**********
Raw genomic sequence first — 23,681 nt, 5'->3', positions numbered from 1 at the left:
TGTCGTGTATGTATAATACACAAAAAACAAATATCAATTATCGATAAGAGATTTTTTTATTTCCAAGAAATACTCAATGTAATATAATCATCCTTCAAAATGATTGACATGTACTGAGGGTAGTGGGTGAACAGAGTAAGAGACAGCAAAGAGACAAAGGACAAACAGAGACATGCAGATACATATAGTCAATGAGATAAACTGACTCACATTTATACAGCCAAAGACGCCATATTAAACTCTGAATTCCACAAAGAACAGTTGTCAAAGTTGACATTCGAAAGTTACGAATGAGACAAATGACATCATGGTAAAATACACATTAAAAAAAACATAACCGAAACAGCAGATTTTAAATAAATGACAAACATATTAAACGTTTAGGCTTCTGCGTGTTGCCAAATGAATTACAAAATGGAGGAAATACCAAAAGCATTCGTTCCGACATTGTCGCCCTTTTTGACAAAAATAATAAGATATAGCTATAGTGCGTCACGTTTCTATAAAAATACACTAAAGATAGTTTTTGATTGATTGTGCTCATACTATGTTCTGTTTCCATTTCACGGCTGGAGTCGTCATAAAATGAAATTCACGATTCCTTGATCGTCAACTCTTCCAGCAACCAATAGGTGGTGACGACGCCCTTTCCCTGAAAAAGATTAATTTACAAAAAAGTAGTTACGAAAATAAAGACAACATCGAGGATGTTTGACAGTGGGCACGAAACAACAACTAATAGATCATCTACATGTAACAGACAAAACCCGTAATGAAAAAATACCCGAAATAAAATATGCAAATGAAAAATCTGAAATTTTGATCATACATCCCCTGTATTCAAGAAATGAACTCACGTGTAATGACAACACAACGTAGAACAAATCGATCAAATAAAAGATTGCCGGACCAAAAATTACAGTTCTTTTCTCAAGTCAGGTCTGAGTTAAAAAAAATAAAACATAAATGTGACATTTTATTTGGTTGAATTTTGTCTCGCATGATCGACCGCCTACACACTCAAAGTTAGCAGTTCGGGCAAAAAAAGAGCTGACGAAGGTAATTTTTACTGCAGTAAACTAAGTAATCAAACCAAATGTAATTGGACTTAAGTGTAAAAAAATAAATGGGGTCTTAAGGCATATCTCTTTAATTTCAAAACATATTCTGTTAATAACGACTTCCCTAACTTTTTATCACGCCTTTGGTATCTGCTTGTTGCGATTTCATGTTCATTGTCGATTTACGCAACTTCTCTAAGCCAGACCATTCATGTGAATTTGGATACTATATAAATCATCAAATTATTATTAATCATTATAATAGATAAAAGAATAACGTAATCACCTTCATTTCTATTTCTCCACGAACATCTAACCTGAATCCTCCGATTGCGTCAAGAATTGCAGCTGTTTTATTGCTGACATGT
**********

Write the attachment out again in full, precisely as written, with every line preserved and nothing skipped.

Raw genomic sequence first — 23,681 nt, 5'->3', positions numbered from 1 at the left:
TGTCGTGTATGTATAATACACAAAAAACAAATATCAATTATCGATAAGAGATTTTTTTATTTCCAAGAAATACTCAATGTAATATAATCATCCTTCAAAATGATTGACATGTACTGAGGGTAGTGGGTGAACAGAGTAAGAGACAGCAAAGAGACAAAGGACAAACAGAGACATGCAGATACATATAGTCAATGAGATAAACTGACTCACATTTATACAGCCAAAGACGCCATATTAAACTCTGAATTCCACAAAGAACAGTTGTCAAAGTTGACATTCGAAAGTTACGAATGAGACAAATGACATCATGGTAAAATACACATTAAAAAAAACATAACCGAAACAGCAGATTTTAAATAAATGACAAACATATTAAACGTTTAGGCTTCTGCGTGTTGCCAAATGAATTACAAAATGGAGGAAATACCAAAAGCATTCGTTCCGACATTGTCGCCCTTTTTGACAAAAATAATAAGATATAGCTATAGTGCGTCACGTTTCTATAAAAATACACTAAAGATAGTTTTTGATTGATTGTGCTCATACTATGTTCTGTTTCCATTTCACGGCTGGAGTCGTCATAAAATGAAATTCACGATTCCTTGATCGTCAACTCTTCCAGCAACCAATAGGTGGTGACGACGCCCTTTCCCTGAAAAAGATTAATTTACAAAAAAGTAGTTACGAAAATAAAGACAACATCGAGGATGTTTGACAGTGGGCACGAAACAACAACTAATAGATCATCTACATGTAACAGACAAAACCCGTAATGAAAAAATACCCGAAATAAAATATGCAAATGAAAAATCTGAAATTTTGATCATACATCCCCTGTATTCAAGAAATGAACTCACGTGTAATGACAACACAACGTAGAACAAATCGATCAAATAAAAGATTGCCGGACCAAAAATTACAGTTCTTTTCTCAAGTCAGGTCTGAGTTAAAAAAAATAAAACATAAATGTGACATTTTATTTGGTTGAATTTTGTCTCGCATGATCGACCGCCTACACACTCAAAGTTAGCAGTTCGGGCAAAAAAAGAGCTGACGAAGGTAATTTTTACTGCAGTAAACTAAGTAATCAAACCAAATGTAATTGGACTTAAGTGTAAAAAAATAAATGGGGTCTTAAGGCATATCTCTTTAATTTCAAAACATATTCTGTTAATAACGACTTCCCTAACTTTTTATCACGCCTTTGGTATCTGCTTGTTGCGATTTCATGTTCATTGTCGATTTACGCAACTTCTCTAAGCCAGACCATTCATGTGAATTTGGATACTATATAAATCATCAAATTATTATTAATCATTATAATAGATAAAAGAATAACGTAATCACCTTCATTTCTATTTCTCCACGAACATCTAACCTGAATCCTCCGATTGCGTCAAGAATTGCAGCTGTTTTATTGCTGACATGT